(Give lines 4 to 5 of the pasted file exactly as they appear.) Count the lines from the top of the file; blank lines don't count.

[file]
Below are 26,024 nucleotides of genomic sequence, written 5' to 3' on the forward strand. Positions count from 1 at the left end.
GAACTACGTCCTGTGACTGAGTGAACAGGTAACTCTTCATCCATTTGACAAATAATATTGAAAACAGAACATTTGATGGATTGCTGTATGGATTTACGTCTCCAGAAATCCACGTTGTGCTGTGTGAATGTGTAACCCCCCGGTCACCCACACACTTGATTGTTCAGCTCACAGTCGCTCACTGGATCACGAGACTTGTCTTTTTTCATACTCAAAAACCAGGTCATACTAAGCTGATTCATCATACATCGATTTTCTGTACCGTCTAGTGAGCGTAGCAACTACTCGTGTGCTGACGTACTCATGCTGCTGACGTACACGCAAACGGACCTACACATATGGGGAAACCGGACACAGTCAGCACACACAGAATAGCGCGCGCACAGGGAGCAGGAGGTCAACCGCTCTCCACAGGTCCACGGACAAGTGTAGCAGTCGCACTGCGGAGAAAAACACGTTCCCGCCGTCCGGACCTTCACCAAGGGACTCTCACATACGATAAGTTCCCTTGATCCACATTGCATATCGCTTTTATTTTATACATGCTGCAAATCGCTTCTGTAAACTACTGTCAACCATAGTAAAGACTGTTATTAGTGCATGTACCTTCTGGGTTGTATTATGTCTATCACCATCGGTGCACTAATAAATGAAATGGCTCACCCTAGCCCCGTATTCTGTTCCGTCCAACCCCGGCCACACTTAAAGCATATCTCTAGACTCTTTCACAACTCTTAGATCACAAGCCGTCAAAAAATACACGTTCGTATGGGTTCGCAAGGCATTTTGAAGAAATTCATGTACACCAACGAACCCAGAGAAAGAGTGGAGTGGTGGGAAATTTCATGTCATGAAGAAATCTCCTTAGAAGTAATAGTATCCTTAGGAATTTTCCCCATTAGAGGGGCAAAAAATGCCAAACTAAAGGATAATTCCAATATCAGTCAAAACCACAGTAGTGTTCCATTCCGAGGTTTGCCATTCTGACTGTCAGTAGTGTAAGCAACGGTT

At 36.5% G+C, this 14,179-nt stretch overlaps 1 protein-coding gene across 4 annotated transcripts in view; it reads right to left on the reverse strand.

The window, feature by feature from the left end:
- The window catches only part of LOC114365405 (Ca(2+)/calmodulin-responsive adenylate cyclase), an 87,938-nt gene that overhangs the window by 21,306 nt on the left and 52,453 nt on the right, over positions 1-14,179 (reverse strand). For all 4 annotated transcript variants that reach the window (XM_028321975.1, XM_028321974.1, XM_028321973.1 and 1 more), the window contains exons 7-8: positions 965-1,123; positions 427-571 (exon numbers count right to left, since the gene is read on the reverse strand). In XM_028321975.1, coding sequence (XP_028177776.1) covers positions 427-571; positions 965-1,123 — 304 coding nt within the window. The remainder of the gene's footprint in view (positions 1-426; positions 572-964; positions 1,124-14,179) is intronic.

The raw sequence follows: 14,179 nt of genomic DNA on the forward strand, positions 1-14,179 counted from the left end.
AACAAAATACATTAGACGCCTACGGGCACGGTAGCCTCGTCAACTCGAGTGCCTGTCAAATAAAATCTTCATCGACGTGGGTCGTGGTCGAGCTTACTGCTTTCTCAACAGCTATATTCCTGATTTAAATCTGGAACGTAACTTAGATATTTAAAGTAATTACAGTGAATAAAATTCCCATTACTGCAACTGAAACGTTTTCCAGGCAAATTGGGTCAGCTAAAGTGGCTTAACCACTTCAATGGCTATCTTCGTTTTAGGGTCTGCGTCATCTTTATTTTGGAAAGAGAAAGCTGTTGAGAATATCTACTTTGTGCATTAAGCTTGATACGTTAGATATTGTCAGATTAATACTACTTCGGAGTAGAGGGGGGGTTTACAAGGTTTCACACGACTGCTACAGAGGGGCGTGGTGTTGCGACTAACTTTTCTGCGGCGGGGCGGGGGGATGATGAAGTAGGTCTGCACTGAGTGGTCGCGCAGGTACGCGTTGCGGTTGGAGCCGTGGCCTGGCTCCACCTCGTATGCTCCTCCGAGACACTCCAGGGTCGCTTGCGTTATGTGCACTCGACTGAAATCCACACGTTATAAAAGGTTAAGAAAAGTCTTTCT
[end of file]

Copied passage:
The window, feature by feature from the left end:
- The window catches only part of LOC114365405 (Ca(2+)/calmodulin-responsive adenylate cyclase), an 87,938-nt gene that overhangs the window by 21,306 nt on the left and 52,453 nt on the right, over positions 1-14,179 (reverse strand). For all 4 annotated transcript variants that reach the window (XM_028321975.1, XM_028321974.1, XM_028321973.1 and 1 more), the window contains exons 7-8: positions 965-1,123; positions 427-571 (exon numbers count right to left, since the gene is read on the reverse strand). In XM_028321975.1, coding sequence (XP_028177776.1) covers positions 427-571; positions 965-1,123 — 304 coding nt within the window. The remainder of the gene's footprint in view (positions 1-426; positions 572-964; positions 1,124-14,179) is intronic.